Japan Geoscience Union Meeting 2015

Presentation information


Symbol S (Solid Earth Sciences) » S-SS Seismology

[S-SS30] Earthquake Source Processes and Physics of Earthquakes

Mon. May 25, 2015 4:15 PM - 6:00 PM A05 (APA HOTEL&RESORT TOKYO BAY MAKUHARI)

Convener:*Ryosuke Ando(Graduate School of Science, University of Tokyo), Yuko Kase(Active Fault and Earthquake Research Center, AIST, GSJ), Chair:Eiichi Fukuyama(National Research Institute for Earth Science and Disaster Prevention), Suguru Yabe(The University of Tokyo, Department of Earth and Planetary Science)

5:45 PM - 6:00 PM

[SSS30-26] Effects of plasticity on stick-slip behaviors of halite gouge

*Ken-ichi HIRAUCHI1, Yoshiaki YOSHIDA1, Yasuo YABE2, Jun MUTO3 (1.Department of Geosciences, Graduate School of Science, Shizuoka University, 2.Graduate School of Science, Tohoku University, 3.Department of Earth Science, Graduate School of Science, Tohoku University)

Keywords:friction experiments, halite, non-volcanic tremor, plasticity, rupture propagation, stick slip

Non-volcanic tremors in subduction zones and San Andreas are known to be located near the bottom edge of the seismogenic zone. Assuming that the occurrence of ordinary earthquakes is inhibited by the onset of crystal plasticity in rock-forming minerals (e.g., quartz and feldspar), this implies that tremor activity occurs at the depth of a transition between brittle and ductile deformation. Previous studies of rock friction (Shimamoto, 1986, Science; Noda and Shimamoto, 2010, GRL) have already indicated that halite is a good candidate to explore the effects of plasticity on frictional behavior in laboratory, because with increasing normal stress (σn), the deformation mechanism of halite changes from frictional sliding to dislocation creep even at room temperature. However, it remains unclear how plasticity affects stick-slip behaviors of halite, including stress-drop magnitude, recurrence interval, frictional velocity dependence (a-b), and rupture propagation process.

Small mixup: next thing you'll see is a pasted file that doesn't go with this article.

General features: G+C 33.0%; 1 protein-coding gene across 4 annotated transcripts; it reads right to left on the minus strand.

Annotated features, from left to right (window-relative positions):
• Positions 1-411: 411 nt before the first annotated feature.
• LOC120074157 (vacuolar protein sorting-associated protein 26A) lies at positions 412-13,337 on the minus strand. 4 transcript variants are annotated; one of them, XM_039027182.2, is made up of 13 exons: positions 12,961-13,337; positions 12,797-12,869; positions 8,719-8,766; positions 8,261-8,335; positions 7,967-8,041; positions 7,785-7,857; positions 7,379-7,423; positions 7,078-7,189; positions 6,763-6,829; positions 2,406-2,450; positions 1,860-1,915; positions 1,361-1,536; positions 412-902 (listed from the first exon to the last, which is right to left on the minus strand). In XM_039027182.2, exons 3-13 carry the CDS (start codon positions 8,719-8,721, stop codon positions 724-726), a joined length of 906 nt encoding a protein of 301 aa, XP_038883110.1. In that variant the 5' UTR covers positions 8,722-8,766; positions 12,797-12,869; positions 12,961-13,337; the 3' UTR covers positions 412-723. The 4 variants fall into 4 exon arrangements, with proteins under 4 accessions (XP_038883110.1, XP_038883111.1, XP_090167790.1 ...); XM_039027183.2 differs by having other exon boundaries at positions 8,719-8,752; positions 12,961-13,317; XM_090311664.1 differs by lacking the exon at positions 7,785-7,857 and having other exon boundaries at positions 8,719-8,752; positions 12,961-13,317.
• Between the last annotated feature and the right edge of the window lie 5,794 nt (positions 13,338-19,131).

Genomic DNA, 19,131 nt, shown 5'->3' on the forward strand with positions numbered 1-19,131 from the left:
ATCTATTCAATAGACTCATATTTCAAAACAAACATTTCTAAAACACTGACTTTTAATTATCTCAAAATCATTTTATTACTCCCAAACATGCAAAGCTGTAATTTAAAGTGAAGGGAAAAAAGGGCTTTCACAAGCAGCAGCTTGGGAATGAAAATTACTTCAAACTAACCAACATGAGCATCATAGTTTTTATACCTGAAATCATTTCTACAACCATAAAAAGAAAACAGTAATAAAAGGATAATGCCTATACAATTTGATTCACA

To explore the effects of plasticity on stick-slip behavior, we conducted friction experiments on halite gouges at room temperature, constant normal stresses of 10 to 120 MPa, and sliding velocities of 1 or 10 μm/s, using a large biaxial testing machine installed at Tohoku University. Seven strain gauges were mounted on a forcing block at 23 mm intervals along the fault. For each experiment, we recorded more than 50 stick-slip events in total. At sliding velocity of 1 μm/s, the magnitude of stress drop increased from 1 MPa at σn = 10 MPa to 3 MPa at σn = 30 MPa, while decreasing to 0.5 MPa at σn = 120 MPa. The stick-slip recurrence interval at the same sliding velocity decreased from 20 s at σn = 10 MPa to 4 s at σn = 120 MPa. (a-b) values decreased from -0.005 at σn = 10 MPa to -0.025 at σn = 40 MPa, while remarkably increasing to 0.015 at σn = 120 MPa. Critical length (Lc) at which unstable, fast rupture propagation (> 10% Vs) starts seems to increase with increasing σn.
Our experimental results indicate that the stick-slip behavior of halite fault gouges dramatically changes with increasing degree of plasticity, i.e., sharp, large stick-slip events in brittle regime evolve to smooth, small oscillations in semi-ductile (plastic) regime. Source characteristics of the small oscillations with sustained slow rupture may be linked to those of slow earthquakes such as non-volcanic tremors. It is well known that extremely low effective normal stress on the fault is the primary control on the occurrence of slow earthquakes. Furthermore, we suggest that the onset of plasticity in minerals, leading to an increase in (a-b), also facilitates the emergence of such slow transient creep events.